CBD-Only Bill Passes Florida Senate and House, Governor Scott Will Sign
TALLAHASSEE, FL – Last week, the Florida Senate overwhelmingly passed a CBD-only bill 36-3 – the first time Florida state legislators passed a bill to legalize medicinal marijuana. Further, the Florida House on Thursday overwhelmingly passed the bill as well with a 111-7 turnout, which surprised many.
Florida Senate Passes SB 1030 For CBD-Rich Cannabis
SB 1030, sponsored by Senators Rob Bradley (R), Aaron Bean (R), and Jeff Brandes (R), would allow cannabis with low levels of tetrahydrocannabinol (THC) (no more than 0.8 percent) and high levels of cannabidiol (CBD) to be obtained by epileptic patients in need with the authorization of specified physicians.
With approval, SB 1030 would encourage state universities with medical and agricultural programs to participate in Food and Drug Administration-approved research toward refractory or intractable epilepsy, and to conduct research on cannabis with low levels of THC.
“We’re just trying to bring hope to these families,” stated Sen. Bean. He was once an opponent of this type of measure, but changed his mind when he put himself into the shoes of parents of children whose only hope could rely on this bill.
“If it were your kid, what would you do? You’d go to the end of the world…to make sure your kid gets a chance to have a day without a seizure.” – Sen. Aaron Bean
According to the Miami Herald, more than 125,000 people suffer from severe epilepsy in Florida. High-CBD strains of cannabis have shown to be an effective treatment for several forms of epilepsy, but it is not full-proof.
In fact, recent developments from Australia suggest that other cannabinoids, such as tetrahydrocannabinolic acid (THCA), could be even more effective. However, strains with high levels of THCA will not likely be permitted in Florida under SB 1030.
“If it were your kid, what would you do?”, Bean probed. “You’d go to the end of the world…to make sure your kid gets a chance to have a day without a seizure.”
Florida House Overwhelmingly Advances Compromise Bill
After the Senate’s approval of SB 1030 on Monday, a compromise bill was debated by the Florida House on Thursday on whether or not to allow low-THC and high-CBD strains to treat severe epileptic patients.
The bill was passed overwhelmingly with a 111-7 outcome after 45 minutes of emotional debate from legislatiors. Rep. Ray Pilon (R), a co-sponsor of the measure and retired police officer, urged legislators to act on the bill for the sake of families and their children.
“If we do not act today with the safety net and the provisions in this bill, those children will die,” said Pilon. “I plead with you. Reach down into your hearts. Are we really doing harm to these children? I don’t think so. Do we have a great possibility of saving their lives? Absolutely.”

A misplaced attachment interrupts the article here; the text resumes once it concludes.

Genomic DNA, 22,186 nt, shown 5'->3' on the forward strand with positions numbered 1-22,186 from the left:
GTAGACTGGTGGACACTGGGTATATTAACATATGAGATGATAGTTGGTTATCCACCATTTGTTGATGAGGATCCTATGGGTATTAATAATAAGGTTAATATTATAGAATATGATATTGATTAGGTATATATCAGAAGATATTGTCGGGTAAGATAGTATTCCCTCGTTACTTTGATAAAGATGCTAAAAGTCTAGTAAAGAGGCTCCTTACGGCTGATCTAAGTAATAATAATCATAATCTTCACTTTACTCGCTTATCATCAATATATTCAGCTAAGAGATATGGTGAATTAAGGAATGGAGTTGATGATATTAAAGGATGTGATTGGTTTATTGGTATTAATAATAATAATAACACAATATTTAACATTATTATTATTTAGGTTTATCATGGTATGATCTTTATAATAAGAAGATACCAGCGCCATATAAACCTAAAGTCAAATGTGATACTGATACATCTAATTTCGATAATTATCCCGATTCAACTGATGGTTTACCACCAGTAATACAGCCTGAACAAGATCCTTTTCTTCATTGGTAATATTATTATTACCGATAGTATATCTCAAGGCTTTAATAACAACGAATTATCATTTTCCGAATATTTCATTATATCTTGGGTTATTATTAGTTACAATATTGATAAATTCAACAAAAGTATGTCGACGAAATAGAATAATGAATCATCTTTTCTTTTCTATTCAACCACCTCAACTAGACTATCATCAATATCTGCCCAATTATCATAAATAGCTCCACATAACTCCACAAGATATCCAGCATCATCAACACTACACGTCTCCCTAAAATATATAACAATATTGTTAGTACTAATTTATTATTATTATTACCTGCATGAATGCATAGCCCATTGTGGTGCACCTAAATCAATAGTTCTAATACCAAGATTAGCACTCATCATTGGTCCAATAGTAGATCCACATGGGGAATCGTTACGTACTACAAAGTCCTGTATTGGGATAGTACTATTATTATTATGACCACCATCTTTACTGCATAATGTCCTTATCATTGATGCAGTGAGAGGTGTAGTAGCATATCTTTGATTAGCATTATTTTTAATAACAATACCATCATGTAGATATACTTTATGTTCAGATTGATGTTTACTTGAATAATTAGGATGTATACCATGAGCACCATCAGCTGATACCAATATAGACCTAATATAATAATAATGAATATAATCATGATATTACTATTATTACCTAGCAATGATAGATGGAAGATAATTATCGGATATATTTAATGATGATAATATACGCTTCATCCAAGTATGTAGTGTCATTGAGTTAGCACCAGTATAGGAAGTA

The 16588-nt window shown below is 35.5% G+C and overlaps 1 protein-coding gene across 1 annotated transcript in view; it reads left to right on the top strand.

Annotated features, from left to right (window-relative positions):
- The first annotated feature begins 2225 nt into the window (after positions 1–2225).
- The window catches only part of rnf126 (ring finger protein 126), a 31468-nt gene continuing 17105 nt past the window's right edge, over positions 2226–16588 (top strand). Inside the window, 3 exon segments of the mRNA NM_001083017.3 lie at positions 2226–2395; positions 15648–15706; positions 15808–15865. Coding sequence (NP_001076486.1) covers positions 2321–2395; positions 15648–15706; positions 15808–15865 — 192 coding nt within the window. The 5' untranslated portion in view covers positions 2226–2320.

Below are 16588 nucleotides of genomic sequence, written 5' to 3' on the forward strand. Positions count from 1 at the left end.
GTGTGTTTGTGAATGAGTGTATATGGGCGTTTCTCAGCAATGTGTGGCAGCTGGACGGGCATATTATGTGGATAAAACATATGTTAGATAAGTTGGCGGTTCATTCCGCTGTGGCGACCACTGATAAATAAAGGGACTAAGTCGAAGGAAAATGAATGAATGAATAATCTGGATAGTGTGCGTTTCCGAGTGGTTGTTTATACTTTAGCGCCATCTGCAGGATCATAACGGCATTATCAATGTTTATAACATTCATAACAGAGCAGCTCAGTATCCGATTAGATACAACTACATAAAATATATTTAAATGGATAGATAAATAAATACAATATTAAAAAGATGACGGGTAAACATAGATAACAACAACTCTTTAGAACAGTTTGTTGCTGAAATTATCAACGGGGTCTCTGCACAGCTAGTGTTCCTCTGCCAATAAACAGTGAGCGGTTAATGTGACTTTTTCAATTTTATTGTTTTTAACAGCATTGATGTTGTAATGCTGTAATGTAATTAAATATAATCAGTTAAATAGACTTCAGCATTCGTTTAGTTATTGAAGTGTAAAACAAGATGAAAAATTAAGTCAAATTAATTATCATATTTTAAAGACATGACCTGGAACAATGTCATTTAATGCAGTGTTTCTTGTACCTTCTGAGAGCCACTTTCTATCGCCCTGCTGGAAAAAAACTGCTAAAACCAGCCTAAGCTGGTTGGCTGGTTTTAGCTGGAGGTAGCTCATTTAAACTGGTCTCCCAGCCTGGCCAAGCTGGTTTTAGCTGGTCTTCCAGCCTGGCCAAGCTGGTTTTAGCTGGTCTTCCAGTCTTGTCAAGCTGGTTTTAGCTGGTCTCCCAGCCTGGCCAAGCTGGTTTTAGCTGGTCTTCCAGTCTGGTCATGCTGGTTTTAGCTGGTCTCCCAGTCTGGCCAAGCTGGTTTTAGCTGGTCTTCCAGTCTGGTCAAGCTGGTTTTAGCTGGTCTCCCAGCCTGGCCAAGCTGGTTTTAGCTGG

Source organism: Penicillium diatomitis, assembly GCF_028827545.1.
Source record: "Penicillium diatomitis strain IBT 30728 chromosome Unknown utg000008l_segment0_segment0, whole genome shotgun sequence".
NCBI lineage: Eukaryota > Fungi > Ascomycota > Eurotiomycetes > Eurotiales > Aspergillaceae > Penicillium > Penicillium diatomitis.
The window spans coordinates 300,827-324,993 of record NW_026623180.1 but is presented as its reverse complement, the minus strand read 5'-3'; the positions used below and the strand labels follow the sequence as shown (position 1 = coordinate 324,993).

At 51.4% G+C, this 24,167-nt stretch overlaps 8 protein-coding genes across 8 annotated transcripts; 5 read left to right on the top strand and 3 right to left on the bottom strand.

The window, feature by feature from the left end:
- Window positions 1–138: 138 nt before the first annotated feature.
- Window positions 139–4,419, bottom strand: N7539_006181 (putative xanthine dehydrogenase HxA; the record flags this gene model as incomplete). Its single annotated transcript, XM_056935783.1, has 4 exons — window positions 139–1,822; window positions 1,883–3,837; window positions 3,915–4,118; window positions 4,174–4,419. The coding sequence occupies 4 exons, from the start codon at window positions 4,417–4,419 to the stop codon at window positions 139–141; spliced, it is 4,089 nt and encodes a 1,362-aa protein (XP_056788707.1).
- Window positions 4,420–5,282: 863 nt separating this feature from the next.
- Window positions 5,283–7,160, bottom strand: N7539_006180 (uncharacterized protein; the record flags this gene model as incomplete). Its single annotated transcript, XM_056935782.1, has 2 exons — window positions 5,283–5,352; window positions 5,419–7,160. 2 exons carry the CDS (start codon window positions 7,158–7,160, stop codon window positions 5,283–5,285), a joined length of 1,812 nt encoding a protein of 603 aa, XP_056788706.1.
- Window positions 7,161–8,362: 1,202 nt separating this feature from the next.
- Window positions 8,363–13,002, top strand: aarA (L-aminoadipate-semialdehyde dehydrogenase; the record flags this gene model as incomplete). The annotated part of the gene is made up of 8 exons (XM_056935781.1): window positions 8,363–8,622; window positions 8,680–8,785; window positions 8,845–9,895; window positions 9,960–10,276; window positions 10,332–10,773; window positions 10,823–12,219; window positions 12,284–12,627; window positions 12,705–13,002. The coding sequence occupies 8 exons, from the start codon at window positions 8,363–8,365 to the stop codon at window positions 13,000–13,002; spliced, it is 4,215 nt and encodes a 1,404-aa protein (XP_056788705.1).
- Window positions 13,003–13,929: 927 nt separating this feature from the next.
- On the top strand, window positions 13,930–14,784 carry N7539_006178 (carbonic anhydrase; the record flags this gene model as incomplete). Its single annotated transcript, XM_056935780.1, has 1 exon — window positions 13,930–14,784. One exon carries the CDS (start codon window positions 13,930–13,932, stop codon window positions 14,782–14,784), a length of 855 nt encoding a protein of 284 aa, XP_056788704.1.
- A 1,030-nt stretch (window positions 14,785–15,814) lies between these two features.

After the approval, the compromise bill was sent to be approved by the Senate on Friday.
Governor Rick Scott Says He Will Sign CBD-Only Bill
Late Thursday, it came to much surprise to supporters that Florida Governor Rick Scott said he would sign the measure if the Senate made the final approval after the House made and approved changes with the compromise bill. “I’m a parent and a grandparent. I want to make sure my children, my grandchildren, have the access to the health care they want,” Gov. Scott explained.
As expected, the Florida Senate on Friday made the final approval to the CBD-only medical marijuana bill, which will be able to be obtained by both epileptic and cancer patients after the addition of cancer was made by the House.
“It’s a great thing… It gives us huge momentum going into November to have the voters of Florida say ‘yes’ on Amendment 2.” – Ben Pollara
Supporters of full-fledged medical marijuana laws were disappointed to learn of the state’s decision to outlaw THC, but Ben Pollara, Director of United for Care, explains that the bill is a positive step for Florida.
“It’s a great thing. It’s a message from Tallahassee that marijuana is medicine. It gives us huge momentum going into November to have the voters of Florida say ‘yes’ on Amendment 2.”
However, the state may be a long way from outright legalizing medical marijuana. In November, Amendment 2 will be voted on by Florida residents to approve the legalization of medical marijuana to treat medical conditions from the recommendation by a licensed physician. Gov. Scott has already stated his position in voting against the amendment.